The device and asset discovery management synchronization interface 322 on the management server 206 discovers the physical network consisting of devices and assets, including interconnected devices, assets, and links. Generally, the process of discovery is dependent on the type of management server that is used. For example, on the OTM management server and the OPTIVITY Network Management System, the device and asset discovery management synchronization interface includes the following main features:
Layer 3 (Network Layer) discovery of Internet Protocol (IP) devices and assets with SNMP MIB-II support.
Discovery of associated subnetworks.
Layer 2 (Data Link Layer) discovery of devices and assets based on the Bridge MIB.
Precise definition of a particular network area of interest based on a set of discovery filters.
Discovery based on a seed file. The seed file includes information regarding which devices, IP ranges, or specific IP addresses are to be discovered and which are not to be discovered.
Capability to plug-in network devices and assets that cannot be discovered by other means.
The device and asset discovery management synchronization interface 322 on the management server 206 forwards the discovery information regarding network topology to the topology database 320 where the topology information is stored. A set of rules associated with the network topology information are stored in the topology database 320 on the management server 206. The network topology information and associated rules are used to visualize the network topology by the management server 206.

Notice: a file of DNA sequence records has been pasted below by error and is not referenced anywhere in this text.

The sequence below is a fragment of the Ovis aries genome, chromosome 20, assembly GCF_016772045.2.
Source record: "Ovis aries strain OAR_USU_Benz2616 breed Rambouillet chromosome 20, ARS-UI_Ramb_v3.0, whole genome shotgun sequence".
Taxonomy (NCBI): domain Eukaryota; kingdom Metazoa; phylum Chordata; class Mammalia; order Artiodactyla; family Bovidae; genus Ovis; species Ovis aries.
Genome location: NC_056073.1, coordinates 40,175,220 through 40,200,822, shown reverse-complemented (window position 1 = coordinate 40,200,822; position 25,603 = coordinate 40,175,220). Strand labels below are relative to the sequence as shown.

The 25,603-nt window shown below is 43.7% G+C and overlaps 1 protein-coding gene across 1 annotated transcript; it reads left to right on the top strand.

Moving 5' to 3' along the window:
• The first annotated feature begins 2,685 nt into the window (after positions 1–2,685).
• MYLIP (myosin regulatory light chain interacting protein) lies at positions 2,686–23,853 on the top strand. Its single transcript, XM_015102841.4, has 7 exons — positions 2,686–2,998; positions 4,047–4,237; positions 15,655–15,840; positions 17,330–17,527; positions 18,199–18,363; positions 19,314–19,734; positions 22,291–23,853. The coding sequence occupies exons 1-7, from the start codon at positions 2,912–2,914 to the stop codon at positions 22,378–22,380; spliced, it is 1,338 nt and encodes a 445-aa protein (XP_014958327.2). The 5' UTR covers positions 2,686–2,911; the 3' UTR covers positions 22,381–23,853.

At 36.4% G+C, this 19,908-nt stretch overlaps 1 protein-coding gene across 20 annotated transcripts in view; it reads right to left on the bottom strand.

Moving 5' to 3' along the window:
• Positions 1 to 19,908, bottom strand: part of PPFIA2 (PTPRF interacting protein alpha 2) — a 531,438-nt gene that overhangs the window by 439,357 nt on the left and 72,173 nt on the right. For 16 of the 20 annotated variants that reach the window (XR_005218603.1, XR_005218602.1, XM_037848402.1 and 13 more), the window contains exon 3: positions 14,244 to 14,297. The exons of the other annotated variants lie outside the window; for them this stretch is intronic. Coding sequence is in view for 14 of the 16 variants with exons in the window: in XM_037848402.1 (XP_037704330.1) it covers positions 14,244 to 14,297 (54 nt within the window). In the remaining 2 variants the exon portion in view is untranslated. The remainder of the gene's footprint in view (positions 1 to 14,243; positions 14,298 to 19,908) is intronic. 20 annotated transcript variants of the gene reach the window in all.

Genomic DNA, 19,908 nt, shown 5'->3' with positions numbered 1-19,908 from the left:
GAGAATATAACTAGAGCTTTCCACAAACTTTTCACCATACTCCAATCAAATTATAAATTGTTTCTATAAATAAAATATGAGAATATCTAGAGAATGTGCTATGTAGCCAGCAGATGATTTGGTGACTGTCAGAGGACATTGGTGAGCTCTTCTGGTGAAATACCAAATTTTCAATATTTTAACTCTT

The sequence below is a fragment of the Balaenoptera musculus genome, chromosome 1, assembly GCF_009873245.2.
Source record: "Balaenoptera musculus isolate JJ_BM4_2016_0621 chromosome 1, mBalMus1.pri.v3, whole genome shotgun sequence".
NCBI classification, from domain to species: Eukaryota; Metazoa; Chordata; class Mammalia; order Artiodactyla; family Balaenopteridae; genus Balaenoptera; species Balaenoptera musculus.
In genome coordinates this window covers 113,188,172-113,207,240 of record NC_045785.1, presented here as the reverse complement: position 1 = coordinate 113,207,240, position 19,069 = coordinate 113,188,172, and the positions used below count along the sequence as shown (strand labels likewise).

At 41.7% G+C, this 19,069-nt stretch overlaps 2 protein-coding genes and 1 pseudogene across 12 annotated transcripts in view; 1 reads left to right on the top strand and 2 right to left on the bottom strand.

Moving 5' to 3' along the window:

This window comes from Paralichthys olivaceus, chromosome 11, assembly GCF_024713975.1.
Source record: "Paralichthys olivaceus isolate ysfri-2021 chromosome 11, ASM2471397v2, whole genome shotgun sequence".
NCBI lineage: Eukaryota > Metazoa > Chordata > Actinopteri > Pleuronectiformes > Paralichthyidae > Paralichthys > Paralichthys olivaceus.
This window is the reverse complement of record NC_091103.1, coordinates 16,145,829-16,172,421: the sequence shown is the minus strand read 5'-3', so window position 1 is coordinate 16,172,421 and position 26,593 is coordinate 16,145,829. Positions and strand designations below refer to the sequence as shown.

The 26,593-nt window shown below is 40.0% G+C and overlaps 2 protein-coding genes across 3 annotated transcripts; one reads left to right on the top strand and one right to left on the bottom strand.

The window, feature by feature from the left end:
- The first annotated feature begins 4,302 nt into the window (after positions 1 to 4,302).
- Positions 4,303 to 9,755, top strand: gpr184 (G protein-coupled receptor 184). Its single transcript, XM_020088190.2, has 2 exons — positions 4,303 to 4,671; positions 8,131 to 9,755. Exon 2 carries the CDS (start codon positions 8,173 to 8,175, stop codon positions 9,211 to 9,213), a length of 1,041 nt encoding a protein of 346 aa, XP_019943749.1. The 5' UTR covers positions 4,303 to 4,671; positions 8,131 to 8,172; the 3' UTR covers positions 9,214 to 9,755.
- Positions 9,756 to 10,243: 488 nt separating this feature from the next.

A user's position in the security hierarchy is preferably used to determine the user's privileges and access permissions to device and assets on a network. For example, a network administrator for a company preferably has access to monitor, view and manage the entire network. These same permissions translate to the access rights the administrator receives when the administrator is remotely connected to the management server. As a further example, an end user might have minimum level permissions and might be able to program only certain features on the user's telephone set, for example.
The actual security hierarchy information is dependent on the security policy defined by the administrator of that network. The security hierarchy information is preferably stored in the security database 312. In some instances, the actual security hierarchy will largely reflect an organizational hierarchy of the company, but the degree to which these hierarchies coincide will preferably depend on the security policies in place.
In its simplest form this security hierarchy information can be locally available through the account information stored in the operating system of the management server 206. In some smaller networked systems, the security rights and user privilege levels defined for network managers on the local operating system may be used by the management server 206 to map to the access rights to the devices and assets being managed.